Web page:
ROB KEARNEY HAS the distinct feeling that people are avoiding him.
Teams have grown wise to dangling high balls too close to the Irish fullback and, this season, the spectacular takes are more the exception than the rule.
With Wales’ Leigh Halfpenny building up a Mr T collection of gold, man of the match, medallions and Stuart Hogg running in 70-metre tries, Kearney knows only too well that his place on the Lions tour has become a topic of discussion.
“Of course it crosses your mind that this is the last major stage to impress Lions selectors,” Kearney told TheScore.ie.
“Lions selection will have been going on throughout the last year. Although a huge amount of emphasis has been put on the Six Nations, it’s not the be-all and end-all.
“It’s not the only shop window to stake your claim. It’s important to recognise that when the team does well, individuals do well. Once you start trying to play as individuals, that’s when the team suffers.”
Kearney trains with Eoin O’Malley and Darren Cave today. (©INPHO/Morgan Treacy)
The spectacular, aerial takes that roused Irish supporters at the Aviva and Stade de France last season are not as frequent. Kearney’s reputation as a catalyst for attacks precedes him.
“For me it’s quite frustrating,” he admitted, “because it was always a great way to get into games, get some ball and showcase my strengths. That’s something I’ve definitely struggled with throughout this campaign. It shows a little bit as well in terms of my own touches.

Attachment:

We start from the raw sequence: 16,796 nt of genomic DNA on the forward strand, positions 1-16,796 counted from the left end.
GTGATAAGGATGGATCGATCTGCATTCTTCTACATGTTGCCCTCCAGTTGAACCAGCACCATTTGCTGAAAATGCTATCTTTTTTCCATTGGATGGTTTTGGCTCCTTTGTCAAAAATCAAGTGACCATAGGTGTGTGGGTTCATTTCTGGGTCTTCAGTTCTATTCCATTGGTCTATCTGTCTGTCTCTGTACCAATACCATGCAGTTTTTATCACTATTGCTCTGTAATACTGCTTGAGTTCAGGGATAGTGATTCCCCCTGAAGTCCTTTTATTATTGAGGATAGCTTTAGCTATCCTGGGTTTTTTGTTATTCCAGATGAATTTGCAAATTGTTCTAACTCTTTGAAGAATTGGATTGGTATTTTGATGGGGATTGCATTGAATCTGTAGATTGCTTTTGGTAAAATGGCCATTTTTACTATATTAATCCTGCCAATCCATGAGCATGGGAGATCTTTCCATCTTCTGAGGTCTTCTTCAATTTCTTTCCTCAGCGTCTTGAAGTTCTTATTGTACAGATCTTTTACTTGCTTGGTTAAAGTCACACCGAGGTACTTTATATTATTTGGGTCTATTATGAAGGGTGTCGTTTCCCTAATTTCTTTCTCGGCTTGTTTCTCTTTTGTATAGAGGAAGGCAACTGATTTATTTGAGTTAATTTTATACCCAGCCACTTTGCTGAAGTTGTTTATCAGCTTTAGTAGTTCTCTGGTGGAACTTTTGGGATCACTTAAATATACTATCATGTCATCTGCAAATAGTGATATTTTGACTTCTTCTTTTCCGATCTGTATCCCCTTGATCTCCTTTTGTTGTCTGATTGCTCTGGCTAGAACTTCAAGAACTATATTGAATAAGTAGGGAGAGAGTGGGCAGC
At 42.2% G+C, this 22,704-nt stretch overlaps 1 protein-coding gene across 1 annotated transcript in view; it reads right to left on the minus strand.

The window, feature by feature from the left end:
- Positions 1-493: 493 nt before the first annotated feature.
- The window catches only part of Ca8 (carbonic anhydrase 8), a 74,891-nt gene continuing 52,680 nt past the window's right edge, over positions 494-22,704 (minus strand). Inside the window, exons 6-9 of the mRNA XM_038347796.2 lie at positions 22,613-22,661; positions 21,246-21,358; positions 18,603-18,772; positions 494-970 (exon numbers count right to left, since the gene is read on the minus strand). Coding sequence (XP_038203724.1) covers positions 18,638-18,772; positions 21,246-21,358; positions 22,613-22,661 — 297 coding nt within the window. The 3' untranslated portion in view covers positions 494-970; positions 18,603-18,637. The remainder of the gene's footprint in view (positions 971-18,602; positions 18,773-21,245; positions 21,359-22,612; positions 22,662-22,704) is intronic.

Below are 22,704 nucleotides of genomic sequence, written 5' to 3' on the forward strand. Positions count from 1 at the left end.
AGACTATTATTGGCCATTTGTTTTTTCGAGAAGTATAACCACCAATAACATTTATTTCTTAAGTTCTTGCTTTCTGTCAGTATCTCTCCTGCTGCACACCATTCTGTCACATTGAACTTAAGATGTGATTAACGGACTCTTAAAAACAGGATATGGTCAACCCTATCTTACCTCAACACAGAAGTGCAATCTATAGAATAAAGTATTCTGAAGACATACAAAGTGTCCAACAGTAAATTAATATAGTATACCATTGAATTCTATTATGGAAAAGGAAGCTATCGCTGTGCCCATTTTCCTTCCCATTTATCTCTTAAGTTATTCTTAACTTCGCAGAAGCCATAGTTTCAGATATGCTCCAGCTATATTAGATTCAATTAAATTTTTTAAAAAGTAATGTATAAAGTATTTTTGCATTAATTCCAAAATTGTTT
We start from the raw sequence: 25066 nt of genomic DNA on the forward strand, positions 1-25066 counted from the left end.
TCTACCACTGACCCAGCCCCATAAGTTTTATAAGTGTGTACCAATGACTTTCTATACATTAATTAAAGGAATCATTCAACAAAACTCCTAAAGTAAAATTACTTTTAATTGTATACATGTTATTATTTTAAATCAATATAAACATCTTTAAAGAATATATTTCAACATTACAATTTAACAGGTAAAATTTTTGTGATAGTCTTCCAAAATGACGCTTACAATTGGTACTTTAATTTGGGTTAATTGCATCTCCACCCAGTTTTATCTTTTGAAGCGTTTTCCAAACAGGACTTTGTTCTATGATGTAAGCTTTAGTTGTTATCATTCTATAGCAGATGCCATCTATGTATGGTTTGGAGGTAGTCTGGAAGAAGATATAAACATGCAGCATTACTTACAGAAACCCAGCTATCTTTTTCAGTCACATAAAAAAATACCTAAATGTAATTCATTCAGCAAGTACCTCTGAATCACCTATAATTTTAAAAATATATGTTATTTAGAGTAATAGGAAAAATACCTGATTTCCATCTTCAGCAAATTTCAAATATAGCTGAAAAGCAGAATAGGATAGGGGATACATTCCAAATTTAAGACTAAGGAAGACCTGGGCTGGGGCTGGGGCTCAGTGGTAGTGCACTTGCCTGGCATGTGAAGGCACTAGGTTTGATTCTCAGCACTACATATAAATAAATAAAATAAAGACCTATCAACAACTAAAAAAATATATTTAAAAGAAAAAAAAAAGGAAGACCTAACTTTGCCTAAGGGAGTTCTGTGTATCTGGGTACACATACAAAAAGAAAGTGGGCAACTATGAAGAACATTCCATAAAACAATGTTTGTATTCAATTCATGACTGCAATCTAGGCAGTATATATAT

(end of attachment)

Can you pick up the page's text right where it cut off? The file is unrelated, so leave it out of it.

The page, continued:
“It’s a case of trying to not get too frustrated by it and trying to find other ways to get into the game, though that hasn’t been helped by the conditions we’ve been playing in.”
An Italian win and a French victory over Scotland could condemn Ireland to last place, something that gives Kearney pause for a long chin scratch before he replies:
We haven’t spoken at all about the wooden spoon. We know we’re there or thereabouts for it.
We just have to be driven performance-wise. The feeling going into the game is that we’re in a better place than we were last week.
“We didn’t get the win, but our performance was upped and we looked like a better side. If we keep going in that direction we’ll be a good place.”
The fullback believes Italy’s win over France, and their close call at Twickenham, dismisses the old preconception that they were walkovers.
From studying their games, the Cooley native has spotted a side that are comfortable going through the phases and not ‘kicking away stupid ball’ or taking snatched drop goals.
“My message to the team would be ‘win’, ” he said. “There’s a big difference between finishing third and finishing sixth. That’s a big jump there.
There are a lot of guys in the team who haven’t really experienced what winning for their country feels like.”
Kearney feels the players should be the ones held accountable for losing to the Scots at Murrayfield. The draw with France, he says, was due to an improved performance but he admits that injuries, and injured players soldiering on in the final minutes, ultimately robbed the team of a morale-boosting win.
He said, “No team plays for 80 minutes, it’s just about trying to minimise it when the opposition get their purple patch.
“Mostly throughout this campaign that’s been in the second 40 minutes. It’s about trying to make sure we get a few points on the board and keep it ticking over ourselves because that will make a big difference for us at the end.”